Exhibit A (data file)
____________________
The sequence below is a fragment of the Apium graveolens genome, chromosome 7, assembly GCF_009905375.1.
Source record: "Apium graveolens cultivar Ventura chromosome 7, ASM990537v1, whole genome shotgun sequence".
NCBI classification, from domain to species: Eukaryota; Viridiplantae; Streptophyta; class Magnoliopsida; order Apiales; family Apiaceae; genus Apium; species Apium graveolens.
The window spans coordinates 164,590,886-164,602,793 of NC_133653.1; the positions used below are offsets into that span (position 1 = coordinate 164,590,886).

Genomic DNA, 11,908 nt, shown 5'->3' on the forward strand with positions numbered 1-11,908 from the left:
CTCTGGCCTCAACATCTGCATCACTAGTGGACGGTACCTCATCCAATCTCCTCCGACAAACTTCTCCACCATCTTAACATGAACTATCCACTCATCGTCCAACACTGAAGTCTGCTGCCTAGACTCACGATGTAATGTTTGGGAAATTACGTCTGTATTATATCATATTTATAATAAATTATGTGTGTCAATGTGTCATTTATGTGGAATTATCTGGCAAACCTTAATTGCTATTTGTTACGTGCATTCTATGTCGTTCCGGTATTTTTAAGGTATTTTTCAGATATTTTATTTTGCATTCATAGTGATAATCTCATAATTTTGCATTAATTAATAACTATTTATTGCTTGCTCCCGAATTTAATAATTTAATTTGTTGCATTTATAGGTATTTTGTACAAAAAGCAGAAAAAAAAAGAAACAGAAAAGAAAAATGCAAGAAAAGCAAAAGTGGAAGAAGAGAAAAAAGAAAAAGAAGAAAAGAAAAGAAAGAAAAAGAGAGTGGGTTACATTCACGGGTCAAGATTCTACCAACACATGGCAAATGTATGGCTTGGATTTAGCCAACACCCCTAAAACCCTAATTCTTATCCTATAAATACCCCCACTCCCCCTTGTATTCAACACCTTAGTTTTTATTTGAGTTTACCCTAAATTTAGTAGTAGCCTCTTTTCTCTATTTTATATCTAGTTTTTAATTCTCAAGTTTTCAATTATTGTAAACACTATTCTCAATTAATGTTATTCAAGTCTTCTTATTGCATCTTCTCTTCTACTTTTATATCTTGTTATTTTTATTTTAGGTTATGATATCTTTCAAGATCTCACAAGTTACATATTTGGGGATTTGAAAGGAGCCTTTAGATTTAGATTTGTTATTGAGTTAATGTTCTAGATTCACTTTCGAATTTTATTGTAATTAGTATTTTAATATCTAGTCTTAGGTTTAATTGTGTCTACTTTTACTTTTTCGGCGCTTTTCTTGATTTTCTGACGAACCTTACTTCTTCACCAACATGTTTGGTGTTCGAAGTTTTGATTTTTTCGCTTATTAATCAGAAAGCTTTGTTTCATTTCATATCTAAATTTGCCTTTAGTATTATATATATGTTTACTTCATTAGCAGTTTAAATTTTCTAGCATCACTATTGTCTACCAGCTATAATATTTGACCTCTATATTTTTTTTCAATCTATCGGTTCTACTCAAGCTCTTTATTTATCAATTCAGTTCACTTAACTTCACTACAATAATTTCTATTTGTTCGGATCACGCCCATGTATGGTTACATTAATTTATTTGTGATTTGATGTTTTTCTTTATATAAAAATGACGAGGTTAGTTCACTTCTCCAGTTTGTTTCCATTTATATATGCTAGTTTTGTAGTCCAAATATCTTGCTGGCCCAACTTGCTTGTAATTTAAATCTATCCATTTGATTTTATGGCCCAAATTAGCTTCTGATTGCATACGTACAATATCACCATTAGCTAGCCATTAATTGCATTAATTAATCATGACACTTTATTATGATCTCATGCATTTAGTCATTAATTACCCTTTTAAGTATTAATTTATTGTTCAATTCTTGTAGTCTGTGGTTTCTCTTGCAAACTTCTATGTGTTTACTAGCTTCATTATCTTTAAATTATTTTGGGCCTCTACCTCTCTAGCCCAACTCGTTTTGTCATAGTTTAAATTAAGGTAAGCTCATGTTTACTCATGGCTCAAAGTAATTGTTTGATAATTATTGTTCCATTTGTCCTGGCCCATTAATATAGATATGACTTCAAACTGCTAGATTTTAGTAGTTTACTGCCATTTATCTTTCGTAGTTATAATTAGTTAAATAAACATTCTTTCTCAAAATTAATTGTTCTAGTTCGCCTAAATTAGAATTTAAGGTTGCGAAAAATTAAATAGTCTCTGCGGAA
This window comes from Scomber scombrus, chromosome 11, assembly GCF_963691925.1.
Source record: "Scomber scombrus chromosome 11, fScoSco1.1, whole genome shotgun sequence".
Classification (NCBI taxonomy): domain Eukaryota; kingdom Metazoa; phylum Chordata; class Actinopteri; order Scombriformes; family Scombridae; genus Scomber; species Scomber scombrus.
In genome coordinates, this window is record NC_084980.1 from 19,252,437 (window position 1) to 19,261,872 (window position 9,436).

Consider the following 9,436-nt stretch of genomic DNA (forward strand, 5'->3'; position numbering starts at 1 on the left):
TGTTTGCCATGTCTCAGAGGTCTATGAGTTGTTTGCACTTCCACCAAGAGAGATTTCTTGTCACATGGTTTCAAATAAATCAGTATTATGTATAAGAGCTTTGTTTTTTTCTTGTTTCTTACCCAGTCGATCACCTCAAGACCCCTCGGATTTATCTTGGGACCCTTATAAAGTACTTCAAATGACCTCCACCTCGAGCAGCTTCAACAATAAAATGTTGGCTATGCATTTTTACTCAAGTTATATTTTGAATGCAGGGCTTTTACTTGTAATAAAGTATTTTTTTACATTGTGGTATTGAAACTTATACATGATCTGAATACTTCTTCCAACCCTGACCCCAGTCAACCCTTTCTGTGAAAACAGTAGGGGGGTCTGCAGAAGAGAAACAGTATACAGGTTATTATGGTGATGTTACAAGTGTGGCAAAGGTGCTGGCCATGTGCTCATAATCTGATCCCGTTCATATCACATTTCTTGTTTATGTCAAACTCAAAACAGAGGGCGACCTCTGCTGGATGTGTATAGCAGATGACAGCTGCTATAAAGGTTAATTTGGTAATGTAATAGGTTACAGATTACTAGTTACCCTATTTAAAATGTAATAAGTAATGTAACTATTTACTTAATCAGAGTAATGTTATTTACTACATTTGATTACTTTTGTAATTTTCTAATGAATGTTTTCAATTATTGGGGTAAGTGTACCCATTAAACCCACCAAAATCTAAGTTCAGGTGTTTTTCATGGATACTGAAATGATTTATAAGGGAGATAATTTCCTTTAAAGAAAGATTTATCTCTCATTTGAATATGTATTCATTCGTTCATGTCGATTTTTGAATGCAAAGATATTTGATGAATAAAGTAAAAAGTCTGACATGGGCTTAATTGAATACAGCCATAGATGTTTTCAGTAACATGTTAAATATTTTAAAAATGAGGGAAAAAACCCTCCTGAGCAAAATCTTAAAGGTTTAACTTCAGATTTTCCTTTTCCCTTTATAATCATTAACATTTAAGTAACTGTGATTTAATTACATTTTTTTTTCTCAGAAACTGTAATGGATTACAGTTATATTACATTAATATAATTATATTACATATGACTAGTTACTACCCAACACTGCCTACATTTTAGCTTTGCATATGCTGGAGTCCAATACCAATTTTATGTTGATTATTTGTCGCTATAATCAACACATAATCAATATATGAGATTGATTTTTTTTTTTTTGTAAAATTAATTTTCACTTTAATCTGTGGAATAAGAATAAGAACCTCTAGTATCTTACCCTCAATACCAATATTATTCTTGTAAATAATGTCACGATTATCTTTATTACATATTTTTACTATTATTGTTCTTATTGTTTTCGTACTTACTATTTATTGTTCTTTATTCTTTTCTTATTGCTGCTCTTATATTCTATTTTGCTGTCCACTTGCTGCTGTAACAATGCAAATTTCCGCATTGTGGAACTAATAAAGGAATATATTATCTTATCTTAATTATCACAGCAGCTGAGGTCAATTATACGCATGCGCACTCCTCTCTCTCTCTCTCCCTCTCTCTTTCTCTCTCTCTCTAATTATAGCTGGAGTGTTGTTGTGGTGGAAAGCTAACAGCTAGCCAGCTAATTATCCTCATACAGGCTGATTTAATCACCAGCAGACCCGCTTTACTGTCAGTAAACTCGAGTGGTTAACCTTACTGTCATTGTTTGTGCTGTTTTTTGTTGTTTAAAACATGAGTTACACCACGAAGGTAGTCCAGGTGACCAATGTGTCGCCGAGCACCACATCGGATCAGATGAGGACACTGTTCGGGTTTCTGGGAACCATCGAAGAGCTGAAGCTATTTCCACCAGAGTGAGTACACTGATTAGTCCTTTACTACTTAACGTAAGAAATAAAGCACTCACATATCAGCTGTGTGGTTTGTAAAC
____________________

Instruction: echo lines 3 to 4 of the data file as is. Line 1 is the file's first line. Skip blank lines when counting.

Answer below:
NCBI classification, from domain to species: Eukaryota; Viridiplantae; Streptophyta; class Magnoliopsida; order Apiales; family Apiaceae; genus Apium; species Apium graveolens.
The window spans coordinates 164,590,886-164,602,793 of NC_133653.1; the positions used below are offsets into that span (position 1 = coordinate 164,590,886).